With the Nigerian Civil War ending in the 1970s came the cheap money syndrome in the form of politicians in uniform and agbada, with a winner-takes-all mentality. At that stage, the gap between the haves and the have-nots started to grow. I recall something that happened at a social event, where a retired schoolteacher was introduced and invited to the high table because, way back then, he taught those that had risen to become professors and generals. Today, teachers are on the bottom line of poverty.

As the gap widened, the haves started removing themselves and seeking special protection from the have-nots. They sought the protection of the security agencies, the judiciary and even the executive arm of government. The average Nigerian could not afford to be protected and so became easy prey to mischief-makers. They also were unable to get justice because the lawmakers no longer followed the law. Equity was replaced with quota and then came marginalisation. It became very easy for those wanting to destabilise our country to find willing and able volunteers.

I could take you back to the origin of militancy in the South South, the Boko Haram insurgency, the Oduduwa, IPOB and more, but I’ll spare you the details in this article. I will, however, state that, if the present situation continues, there is no way our security organisations can cope, after all, 80 per cent of them are too busy protecting the haves, day and night. A hallmark of a successful nation is one that offers protection to all, the good, the bad, the rich and the poor.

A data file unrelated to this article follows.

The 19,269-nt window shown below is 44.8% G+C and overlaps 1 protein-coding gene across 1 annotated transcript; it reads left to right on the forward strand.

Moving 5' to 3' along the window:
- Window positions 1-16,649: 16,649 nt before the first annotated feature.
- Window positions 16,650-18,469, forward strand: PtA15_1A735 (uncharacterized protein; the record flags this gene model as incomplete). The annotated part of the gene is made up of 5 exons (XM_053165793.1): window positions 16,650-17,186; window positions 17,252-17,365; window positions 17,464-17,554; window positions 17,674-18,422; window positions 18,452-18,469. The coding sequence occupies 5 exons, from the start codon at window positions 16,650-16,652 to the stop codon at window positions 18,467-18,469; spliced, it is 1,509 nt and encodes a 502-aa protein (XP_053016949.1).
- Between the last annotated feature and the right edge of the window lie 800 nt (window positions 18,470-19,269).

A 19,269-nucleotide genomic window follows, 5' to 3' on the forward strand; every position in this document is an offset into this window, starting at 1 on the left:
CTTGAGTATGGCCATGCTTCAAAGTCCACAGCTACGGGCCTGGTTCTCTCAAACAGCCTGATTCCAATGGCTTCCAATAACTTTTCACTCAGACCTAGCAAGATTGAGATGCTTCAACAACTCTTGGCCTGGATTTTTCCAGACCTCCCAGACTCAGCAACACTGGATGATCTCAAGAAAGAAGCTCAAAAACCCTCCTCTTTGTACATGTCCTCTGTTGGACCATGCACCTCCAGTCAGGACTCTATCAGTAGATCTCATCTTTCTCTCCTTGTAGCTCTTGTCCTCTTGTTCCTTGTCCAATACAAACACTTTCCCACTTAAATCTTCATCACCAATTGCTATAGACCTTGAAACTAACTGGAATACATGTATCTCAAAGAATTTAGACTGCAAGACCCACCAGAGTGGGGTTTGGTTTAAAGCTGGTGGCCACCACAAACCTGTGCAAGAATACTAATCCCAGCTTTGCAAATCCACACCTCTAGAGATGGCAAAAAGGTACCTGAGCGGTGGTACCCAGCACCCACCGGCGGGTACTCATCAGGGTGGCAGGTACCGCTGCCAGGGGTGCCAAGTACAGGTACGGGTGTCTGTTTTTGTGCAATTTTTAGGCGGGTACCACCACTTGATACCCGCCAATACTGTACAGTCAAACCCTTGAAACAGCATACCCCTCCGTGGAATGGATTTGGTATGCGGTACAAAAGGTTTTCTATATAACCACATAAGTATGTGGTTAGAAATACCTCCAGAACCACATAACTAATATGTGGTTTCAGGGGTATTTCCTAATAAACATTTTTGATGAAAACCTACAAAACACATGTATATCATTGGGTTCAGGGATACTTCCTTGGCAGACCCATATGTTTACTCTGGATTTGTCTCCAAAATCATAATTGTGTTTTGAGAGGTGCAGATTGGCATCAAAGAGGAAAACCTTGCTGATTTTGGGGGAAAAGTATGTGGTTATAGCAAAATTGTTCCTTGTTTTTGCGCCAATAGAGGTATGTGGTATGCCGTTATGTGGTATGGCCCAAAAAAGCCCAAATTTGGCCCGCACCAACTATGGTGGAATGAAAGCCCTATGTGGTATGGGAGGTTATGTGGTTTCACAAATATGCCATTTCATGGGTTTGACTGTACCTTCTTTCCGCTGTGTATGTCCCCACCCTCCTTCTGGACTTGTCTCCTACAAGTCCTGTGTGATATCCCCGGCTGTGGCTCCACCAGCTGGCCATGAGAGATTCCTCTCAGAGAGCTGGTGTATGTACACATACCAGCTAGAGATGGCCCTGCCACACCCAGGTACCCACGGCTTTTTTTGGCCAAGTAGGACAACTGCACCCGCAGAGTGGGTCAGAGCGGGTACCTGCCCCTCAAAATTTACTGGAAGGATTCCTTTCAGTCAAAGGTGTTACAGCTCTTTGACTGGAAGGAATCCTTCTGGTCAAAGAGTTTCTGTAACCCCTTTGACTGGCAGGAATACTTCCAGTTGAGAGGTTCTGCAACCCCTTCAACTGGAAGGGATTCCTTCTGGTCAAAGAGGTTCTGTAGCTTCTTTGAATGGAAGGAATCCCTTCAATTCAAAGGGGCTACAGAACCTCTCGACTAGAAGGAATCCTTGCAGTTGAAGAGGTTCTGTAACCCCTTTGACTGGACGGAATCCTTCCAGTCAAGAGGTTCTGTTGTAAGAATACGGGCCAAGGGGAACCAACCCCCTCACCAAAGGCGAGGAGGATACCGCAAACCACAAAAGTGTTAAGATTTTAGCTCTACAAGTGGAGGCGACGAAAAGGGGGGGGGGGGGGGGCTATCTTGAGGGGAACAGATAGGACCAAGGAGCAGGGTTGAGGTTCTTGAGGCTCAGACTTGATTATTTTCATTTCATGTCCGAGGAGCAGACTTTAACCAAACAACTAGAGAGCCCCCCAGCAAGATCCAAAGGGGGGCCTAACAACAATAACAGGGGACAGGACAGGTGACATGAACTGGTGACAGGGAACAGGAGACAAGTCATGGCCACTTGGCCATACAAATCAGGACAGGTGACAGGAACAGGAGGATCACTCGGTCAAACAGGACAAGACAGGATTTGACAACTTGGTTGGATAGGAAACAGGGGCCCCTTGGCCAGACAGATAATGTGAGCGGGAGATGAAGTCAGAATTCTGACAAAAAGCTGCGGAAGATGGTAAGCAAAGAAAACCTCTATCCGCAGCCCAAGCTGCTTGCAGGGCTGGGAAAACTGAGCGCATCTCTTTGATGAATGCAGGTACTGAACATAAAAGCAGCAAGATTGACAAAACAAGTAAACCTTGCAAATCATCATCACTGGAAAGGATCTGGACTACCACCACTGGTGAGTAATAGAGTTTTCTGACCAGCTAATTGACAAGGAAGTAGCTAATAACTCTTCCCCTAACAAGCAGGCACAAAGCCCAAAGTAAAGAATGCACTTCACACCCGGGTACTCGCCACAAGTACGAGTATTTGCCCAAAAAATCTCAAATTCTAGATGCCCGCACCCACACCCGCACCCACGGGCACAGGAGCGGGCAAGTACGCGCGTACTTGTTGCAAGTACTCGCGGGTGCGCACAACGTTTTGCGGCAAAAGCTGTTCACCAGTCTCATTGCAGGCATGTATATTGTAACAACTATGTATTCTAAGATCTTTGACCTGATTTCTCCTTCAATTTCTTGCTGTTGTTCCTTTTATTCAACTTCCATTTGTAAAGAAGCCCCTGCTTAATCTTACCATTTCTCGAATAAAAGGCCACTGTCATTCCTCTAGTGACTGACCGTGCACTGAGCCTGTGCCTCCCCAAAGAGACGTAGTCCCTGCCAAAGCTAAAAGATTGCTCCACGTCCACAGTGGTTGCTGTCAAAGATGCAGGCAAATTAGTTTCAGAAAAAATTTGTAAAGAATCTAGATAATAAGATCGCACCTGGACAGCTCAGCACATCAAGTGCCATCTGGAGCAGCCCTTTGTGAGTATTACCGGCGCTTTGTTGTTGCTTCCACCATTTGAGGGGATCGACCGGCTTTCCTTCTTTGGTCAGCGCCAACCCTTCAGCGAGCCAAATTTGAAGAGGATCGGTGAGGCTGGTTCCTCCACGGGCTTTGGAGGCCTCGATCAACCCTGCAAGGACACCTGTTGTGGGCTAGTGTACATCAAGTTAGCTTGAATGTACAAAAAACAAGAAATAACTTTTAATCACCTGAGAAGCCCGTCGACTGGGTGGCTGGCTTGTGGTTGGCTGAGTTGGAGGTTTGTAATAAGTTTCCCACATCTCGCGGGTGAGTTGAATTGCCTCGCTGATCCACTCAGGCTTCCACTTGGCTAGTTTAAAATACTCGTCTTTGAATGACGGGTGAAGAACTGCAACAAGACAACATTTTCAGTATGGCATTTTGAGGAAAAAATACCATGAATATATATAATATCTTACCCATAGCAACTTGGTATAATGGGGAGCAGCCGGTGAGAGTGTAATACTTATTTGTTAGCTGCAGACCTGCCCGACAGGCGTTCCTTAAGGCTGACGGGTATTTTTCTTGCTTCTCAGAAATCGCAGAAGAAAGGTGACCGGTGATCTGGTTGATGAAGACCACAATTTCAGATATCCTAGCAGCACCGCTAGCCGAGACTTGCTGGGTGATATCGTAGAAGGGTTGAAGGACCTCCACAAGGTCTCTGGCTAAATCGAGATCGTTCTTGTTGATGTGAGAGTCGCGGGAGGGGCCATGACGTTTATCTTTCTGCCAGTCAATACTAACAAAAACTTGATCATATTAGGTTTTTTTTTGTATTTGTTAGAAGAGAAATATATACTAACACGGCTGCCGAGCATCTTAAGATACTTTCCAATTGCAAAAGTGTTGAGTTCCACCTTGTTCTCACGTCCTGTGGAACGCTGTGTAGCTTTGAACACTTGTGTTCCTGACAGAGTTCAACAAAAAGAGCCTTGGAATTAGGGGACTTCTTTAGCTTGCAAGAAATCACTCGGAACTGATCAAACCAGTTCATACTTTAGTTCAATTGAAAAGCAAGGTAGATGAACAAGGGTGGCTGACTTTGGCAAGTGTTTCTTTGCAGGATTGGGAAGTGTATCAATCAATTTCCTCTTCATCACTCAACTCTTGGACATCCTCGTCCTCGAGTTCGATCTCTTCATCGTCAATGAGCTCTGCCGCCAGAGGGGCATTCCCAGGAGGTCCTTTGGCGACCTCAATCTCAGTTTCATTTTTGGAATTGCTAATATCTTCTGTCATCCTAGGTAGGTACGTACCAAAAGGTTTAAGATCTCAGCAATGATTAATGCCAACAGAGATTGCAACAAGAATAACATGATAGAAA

Let us take a moment to simply take in the number that now protects the Presidency, almost all the legislators, the judiciary, the local government chairmen and counsellors, the state government and almost all the government functionaries, heads of parastatals, private sector heads, the traditional heads, many former this and that. We have not been able to stop and think, why are we protecting all these men and women? Who are we protecting them from and why?

The truth is until the haves no longer fear the have-nots, society remains unsafe. However, the only way this can happen is if the have-nots no longer feel marginalised by the haves. Like a town crier, I am sounding the gong. If the gap isn’t addressed swiftly with more than free food and N5,000, a time is coming when the have-nots will have nothing else to eat but the haves. This is a stage worse than war because it will consume all of us, the haves, the rich, the poor and the custodians of law and justice.